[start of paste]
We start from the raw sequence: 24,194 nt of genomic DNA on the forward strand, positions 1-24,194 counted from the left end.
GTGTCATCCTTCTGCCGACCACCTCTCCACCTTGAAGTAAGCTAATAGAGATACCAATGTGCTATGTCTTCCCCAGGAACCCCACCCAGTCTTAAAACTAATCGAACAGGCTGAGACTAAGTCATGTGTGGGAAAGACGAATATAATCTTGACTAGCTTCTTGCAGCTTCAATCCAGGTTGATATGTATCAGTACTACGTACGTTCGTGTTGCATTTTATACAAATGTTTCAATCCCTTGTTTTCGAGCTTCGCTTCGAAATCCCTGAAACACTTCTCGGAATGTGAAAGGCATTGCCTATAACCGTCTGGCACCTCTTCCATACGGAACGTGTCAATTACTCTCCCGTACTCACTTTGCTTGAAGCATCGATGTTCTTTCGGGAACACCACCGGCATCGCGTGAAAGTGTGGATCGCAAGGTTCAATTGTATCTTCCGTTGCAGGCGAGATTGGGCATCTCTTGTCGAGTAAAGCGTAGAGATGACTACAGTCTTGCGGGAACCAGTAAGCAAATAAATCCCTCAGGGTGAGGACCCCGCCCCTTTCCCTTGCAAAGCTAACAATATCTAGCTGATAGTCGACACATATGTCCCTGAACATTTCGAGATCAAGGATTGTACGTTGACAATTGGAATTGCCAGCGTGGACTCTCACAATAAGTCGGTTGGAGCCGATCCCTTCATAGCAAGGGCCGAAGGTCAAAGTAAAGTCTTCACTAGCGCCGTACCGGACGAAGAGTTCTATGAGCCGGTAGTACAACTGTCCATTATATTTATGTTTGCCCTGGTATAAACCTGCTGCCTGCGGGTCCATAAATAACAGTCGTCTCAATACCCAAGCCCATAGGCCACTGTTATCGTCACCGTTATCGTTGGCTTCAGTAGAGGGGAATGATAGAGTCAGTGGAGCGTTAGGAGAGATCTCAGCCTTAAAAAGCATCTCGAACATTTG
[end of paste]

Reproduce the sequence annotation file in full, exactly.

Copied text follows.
We start from the raw sequence: 24,194 nt of genomic DNA on the forward strand, positions 1-24,194 counted from the left end.
GTGTCATCCTTCTGCCGACCACCTCTCCACCTTGAAGTAAGCTAATAGAGATACCAATGTGCTATGTCTTCCCCAGGAACCCCACCCAGTCTTAAAACTAATCGAACAGGCTGAGACTAAGTCATGTGTGGGAAAGACGAATATAATCTTGACTAGCTTCTTGCAGCTTCAATCCAGGTTGATATGTATCAGTACTACGTACGTTCGTGTTGCATTTTATACAAATGTTTCAATCCCTTGTTTTCGAGCTTCGCTTCGAAATCCCTGAAACACTTCTCGGAATGTGAAAGGCATTGCCTATAACCGTCTGGCACCTCTTCCATACGGAACGTGTCAATTACTCTCCCGTACTCACTTTGCTTGAAGCATCGATGTTCTTTCGGGAACACCACCGGCATCGCGTGAAAGTGTGGATCGCAAGGTTCAATTGTATCTTCCGTTGCAGGCGAGATTGGGCATCTCTTGTCGAGTAAAGCGTAGAGATGACTACAGTCTTGCGGGAACCAGTAAGCAAATAAATCCCTCAGGGTGAGGACCCCGCCCCTTTCCCTTGCAAAGCTAACAATATCTAGCTGATAGTCGACACATATGTCCCTGAACATTTCGAGATCAAGGATTGTACGTTGACAATTGGAATTGCCAGCGTGGACTCTCACAATAAGTCGGTTGGAGCCGATCCCTTCATAGCAAGGGCCGAAGGTCAAAGTAAAGTCTTCACTAGCGCCGTACCGGACGAAGAGTTCTATGAGCCGGTAGTACAACTGTCCATTATATTTATGTTTGCCCTGGTATAAACCTGCTGCCTGCGGGTCCATAAATAACAGTCGTCTCAATACCCAAGCCCATAGGCCACTGTTATCGTCACCGTTATCGTTGGCTTCAGTAGAGGGGAATGATAGAGTCAGTGGAGCGTTAGGAGAGATCTCAGCCTTAAAAAGCATCTCGAACATTTG